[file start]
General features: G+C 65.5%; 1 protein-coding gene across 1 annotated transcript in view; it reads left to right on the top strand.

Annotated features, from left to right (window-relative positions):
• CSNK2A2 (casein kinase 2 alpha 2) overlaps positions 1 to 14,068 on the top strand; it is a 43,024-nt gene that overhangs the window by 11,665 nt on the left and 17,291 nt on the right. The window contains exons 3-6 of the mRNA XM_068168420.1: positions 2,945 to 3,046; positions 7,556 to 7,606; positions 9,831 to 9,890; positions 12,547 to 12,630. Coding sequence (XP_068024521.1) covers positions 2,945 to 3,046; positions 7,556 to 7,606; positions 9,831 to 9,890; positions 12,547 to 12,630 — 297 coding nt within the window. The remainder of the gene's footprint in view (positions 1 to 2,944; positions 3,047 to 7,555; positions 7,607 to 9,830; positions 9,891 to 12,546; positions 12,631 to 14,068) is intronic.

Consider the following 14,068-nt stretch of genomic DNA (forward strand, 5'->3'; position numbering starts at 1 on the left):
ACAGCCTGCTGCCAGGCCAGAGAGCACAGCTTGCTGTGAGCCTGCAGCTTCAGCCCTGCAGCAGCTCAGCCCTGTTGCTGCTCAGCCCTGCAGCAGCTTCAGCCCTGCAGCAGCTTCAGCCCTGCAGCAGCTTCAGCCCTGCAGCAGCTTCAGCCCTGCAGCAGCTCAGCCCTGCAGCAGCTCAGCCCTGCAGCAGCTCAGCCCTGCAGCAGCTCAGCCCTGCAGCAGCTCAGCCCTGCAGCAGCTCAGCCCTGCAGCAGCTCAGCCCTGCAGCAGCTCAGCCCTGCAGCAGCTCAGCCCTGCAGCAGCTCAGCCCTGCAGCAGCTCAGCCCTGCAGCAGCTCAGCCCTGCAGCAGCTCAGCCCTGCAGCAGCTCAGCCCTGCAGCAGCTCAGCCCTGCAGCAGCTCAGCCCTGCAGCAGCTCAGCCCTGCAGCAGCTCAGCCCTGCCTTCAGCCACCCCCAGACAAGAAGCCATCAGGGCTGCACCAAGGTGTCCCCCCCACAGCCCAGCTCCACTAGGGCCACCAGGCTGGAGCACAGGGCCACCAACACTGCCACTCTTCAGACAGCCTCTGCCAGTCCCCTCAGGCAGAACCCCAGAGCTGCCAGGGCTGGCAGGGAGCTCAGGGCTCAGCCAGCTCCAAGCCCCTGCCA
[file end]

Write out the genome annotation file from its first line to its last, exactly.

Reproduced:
General features: G+C 65.5%; 1 protein-coding gene across 1 annotated transcript in view; it reads left to right on the top strand.

Annotated features, from left to right (window-relative positions):
• CSNK2A2 (casein kinase 2 alpha 2) overlaps positions 1 to 14,068 on the top strand; it is a 43,024-nt gene that overhangs the window by 11,665 nt on the left and 17,291 nt on the right. The window contains exons 3-6 of the mRNA XM_068168420.1: positions 2,945 to 3,046; positions 7,556 to 7,606; positions 9,831 to 9,890; positions 12,547 to 12,630. Coding sequence (XP_068024521.1) covers positions 2,945 to 3,046; positions 7,556 to 7,606; positions 9,831 to 9,890; positions 12,547 to 12,630 — 297 coding nt within the window. The remainder of the gene's footprint in view (positions 1 to 2,944; positions 3,047 to 7,555; positions 7,607 to 9,830; positions 9,891 to 12,546; positions 12,631 to 14,068) is intronic.

Consider the following 14,068-nt stretch of genomic DNA (forward strand, 5'->3'; position numbering starts at 1 on the left):
ACAGCCTGCTGCCAGGCCAGAGAGCACAGCTTGCTGTGAGCCTGCAGCTTCAGCCCTGCAGCAGCTCAGCCCTGTTGCTGCTCAGCCCTGCAGCAGCTTCAGCCCTGCAGCAGCTTCAGCCCTGCAGCAGCTTCAGCCCTGCAGCAGCTTCAGCCCTGCAGCAGCTCAGCCCTGCAGCAGCTCAGCCCTGCAGCAGCTCAGCCCTGCAGCAGCTCAGCCCTGCAGCAGCTCAGCCCTGCAGCAGCTCAGCCCTGCAGCAGCTCAGCCCTGCAGCAGCTCAGCCCTGCAGCAGCTCAGCCCTGCAGCAGCTCAGCCCTGCAGCAGCTCAGCCCTGCAGCAGCTCAGCCCTGCAGCAGCTCAGCCCTGCAGCAGCTCAGCCCTGCAGCAGCTCAGCCCTGCAGCAGCTCAGCCCTGCAGCAGCTCAGCCCTGCAGCAGCTCAGCCCTGCCTTCAGCCACCCCCAGACAAGAAGCCATCAGGGCTGCACCAAGGTGTCCCCCCCACAGCCCAGCTCCACTAGGGCCACCAGGCTGGAGCACAGGGCCACCAACACTGCCACTCTTCAGACAGCCTCTGCCAGTCCCCTCAGGCAGAACCCCAGAGCTGCCAGGGCTGGCAGGGAGCTCAGGGCTCAGCCAGCTCCAAGCCCCTGCCA